Computers have been infiltrating cars for years. From engine management, to diagnostics, to antilock brakes, traction, and stability control, cars have become far more digital than analog over the years. In many ways this is good, but it can also go too far. Did you know that the Ford Flex has a separate computer just to operate the rear hatch? Neither did I, until I smashed one in a trailer accident and had a hell of a time making the replacement hatch work.
It all started when I was towing my local Society for Creative Anachronism group’s equipment trailer to a local event. Although my wife and I are the custodians of this trailer, this was actually the first time I’d ever towed it off our property since it was delivered to us last year. I was unaware that the trailer hadn’t locked onto the trailer ball properly until I heard the sound of scraping metal after the trailer detached from the car. I stopped more quickly than the trailer did, which smashed in the back window and dented the hatch of my wife’s Ford Flex. To say she was unhappy would be a gross understatement, and I don’t blame her one bit.
After a kind, educational, and free evaluation by our local Safelite AutoGlass – who also cleaned up all the broken glass they could reach and put plastic over the busted window at no charge – it was clear that we were going to have to replace the entire rear hatch. The damage that extended beyond the obvious broken window, making it difficult or impossible to replace just the window itself since the surrounding metal was bent, too. It wasn’t the news I wanted, but I appreciated their honesty about the difficulty and issues with the repair.
I got extremely lucky. A search on Car-Part.com showed me that LKQ ABC Used Auto Parts in nearby Leominster, MA had a hatch for a Flex. Even better, it was from a 2012 Limited with a power liftgate and no rear camera – an identical configuration to my wife’s car. It was burgundy, not silver, but whatever – it would get her back on the road again, and we could deal with the color later. A phone call confirmed that the part that was listed online actually existed in the real world, and a credit card secured the part in my name. Being unable to open the Flex’s hatch to put the replacement hatch in the Flex, I picked it up on our small flatbed trailer usually used for the lawn mower, motorcycles, and trash, with plenty of padding to prevent damage.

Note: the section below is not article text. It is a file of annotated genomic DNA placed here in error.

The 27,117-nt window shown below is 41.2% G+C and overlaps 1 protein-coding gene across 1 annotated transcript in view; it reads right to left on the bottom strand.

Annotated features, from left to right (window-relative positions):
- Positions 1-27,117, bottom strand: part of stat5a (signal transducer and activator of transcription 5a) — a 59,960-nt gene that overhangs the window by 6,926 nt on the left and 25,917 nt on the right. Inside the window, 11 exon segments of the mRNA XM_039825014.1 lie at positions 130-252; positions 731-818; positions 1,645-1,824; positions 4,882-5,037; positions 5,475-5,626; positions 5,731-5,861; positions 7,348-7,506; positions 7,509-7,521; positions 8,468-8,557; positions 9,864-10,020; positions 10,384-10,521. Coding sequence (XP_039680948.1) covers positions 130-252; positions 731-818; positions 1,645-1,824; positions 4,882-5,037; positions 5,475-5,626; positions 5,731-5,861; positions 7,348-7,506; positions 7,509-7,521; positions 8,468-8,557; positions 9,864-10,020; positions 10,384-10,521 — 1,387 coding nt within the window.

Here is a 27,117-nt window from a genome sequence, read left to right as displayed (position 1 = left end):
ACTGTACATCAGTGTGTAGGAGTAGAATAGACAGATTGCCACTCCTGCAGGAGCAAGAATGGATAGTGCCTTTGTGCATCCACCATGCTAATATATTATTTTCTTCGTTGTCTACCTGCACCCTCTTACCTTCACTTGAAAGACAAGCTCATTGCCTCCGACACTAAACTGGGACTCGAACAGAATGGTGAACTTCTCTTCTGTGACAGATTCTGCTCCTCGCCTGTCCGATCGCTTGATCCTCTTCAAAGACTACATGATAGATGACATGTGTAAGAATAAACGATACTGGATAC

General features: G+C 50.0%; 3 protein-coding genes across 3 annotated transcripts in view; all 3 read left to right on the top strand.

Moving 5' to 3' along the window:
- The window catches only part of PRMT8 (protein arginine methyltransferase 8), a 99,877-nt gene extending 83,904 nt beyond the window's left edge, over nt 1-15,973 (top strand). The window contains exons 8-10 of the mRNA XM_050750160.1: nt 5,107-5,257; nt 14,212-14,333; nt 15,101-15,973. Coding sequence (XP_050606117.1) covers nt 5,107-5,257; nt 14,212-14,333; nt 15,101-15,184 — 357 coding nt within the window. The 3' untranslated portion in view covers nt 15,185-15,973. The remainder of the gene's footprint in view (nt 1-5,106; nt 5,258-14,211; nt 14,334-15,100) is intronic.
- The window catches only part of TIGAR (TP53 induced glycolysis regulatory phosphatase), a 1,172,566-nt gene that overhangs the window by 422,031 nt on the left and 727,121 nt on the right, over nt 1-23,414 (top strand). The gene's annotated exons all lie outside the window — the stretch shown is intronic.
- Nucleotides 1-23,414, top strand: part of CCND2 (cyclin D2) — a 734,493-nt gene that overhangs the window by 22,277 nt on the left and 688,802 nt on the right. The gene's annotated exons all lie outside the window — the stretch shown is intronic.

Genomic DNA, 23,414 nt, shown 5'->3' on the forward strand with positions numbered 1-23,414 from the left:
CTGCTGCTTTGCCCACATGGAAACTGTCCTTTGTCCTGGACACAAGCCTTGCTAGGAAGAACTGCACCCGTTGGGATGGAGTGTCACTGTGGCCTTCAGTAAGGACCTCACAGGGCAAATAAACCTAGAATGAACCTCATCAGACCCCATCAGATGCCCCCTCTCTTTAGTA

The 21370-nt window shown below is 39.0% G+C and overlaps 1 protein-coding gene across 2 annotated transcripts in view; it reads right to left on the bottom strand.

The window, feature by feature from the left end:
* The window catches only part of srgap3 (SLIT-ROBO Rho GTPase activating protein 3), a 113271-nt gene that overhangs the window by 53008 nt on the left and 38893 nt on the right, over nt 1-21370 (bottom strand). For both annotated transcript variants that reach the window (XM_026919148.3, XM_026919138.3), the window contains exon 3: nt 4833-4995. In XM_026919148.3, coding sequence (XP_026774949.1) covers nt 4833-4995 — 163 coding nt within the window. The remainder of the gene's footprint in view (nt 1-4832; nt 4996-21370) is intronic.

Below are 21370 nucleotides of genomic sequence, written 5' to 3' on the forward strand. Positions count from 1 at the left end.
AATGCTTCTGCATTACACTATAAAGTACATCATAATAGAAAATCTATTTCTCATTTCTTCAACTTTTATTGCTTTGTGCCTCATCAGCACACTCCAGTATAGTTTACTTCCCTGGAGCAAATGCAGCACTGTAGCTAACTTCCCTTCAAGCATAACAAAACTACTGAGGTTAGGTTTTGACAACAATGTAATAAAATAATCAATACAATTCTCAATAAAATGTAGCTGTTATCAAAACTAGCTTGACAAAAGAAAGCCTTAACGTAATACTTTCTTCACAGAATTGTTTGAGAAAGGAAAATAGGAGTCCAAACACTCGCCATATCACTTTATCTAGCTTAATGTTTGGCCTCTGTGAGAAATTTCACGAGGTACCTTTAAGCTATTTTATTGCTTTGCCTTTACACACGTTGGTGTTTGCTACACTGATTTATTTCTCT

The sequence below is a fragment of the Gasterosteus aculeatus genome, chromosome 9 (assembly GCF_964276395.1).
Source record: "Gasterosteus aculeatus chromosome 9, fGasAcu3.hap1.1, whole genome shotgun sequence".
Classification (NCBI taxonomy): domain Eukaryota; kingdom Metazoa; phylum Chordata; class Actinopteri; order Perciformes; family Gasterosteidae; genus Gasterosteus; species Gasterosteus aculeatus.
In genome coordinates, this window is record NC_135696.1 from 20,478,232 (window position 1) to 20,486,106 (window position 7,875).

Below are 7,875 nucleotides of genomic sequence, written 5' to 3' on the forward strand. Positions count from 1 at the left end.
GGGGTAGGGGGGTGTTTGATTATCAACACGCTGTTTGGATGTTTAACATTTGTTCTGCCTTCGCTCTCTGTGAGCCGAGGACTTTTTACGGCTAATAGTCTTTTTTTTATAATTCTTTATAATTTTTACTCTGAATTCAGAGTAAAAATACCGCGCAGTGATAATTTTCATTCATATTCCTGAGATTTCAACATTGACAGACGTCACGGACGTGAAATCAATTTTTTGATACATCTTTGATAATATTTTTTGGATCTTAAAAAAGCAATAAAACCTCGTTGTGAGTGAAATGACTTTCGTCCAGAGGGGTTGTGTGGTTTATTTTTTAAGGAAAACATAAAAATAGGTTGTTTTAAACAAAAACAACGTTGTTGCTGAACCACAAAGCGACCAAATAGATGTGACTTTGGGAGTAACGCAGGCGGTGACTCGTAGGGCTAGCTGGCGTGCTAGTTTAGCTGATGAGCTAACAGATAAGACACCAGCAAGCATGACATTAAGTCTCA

I removed a couple of interior D-pillar trim panels, dropped the headliner slightly, unplugged all the wiring, and disconnected the rear window washer from a convenient plastic fitting. Then it was a simple matter of disconnecting the arm that opens and shuts the hatch automatically, the two struts that hold the hatch up, and removing the four bolts that hold it onto the hinges, and the old hatch was off. That was easy. I should have the new hatch on and working in no time, right?
Yeah, that’s what I thought too. Installation is the opposite of removal, especially since the replacement hatch was off a Flex from exactly the same year with exactly the same options. With my wife and a friend helping to hold the replacement hatch in place, I bolted it up, attached the struts and the actuator arm, attached the washer hose, and plugged in the wiring harness. Problem solved.
Actually, no. The hatch wouldn’t latch, even though it moved freely throughout its range, and the automatic open and close function didn’t work. Online research taught me that there is actually a separate computer just to manage the rear hatch operation. Disconnecting, then reconnecting the battery would cause this computer to reset. This seemed to fix many issues people had run into of the hatch not opening or closing properly. So I did it. Now the hatch shut just fine. It just wouldn’t open again.
I wondered if the electronics in the replacement hatch somehow had to be synched with the reset of the car, like different components of a computer network. I took the Flex to the local dealer. A couple of hours and $93 later, they’d pulled three trouble codes – one for the latch mechanism, and one each for the left and right pinch strips. It would cost me even more for them to dive in further. I declined, knowing that I had a dented but fully operational hatch at home that I could mix and match parts from. (Oh, and they also informed me that the bumper-to-bumper no longer covered the hatch, because I’d replaced it myself instead of overpaying them to do it. Gee, thanks.) If these three components were dead on the replacement hatch, I could scavenge known-good parts from the original one.
So that’s exactly what I did. But even after swapping those three parts for the ones from the original hatch, it still didn’t work. I could manually release the hatch by crawling all the way to the back of the Flex and popping the mechanism from the inside. But that wasn’t good enough for daily use. This needed to work correctly, like it did before I broke it, or I was going to have to build myself a doghouse to sleep in. Permanently.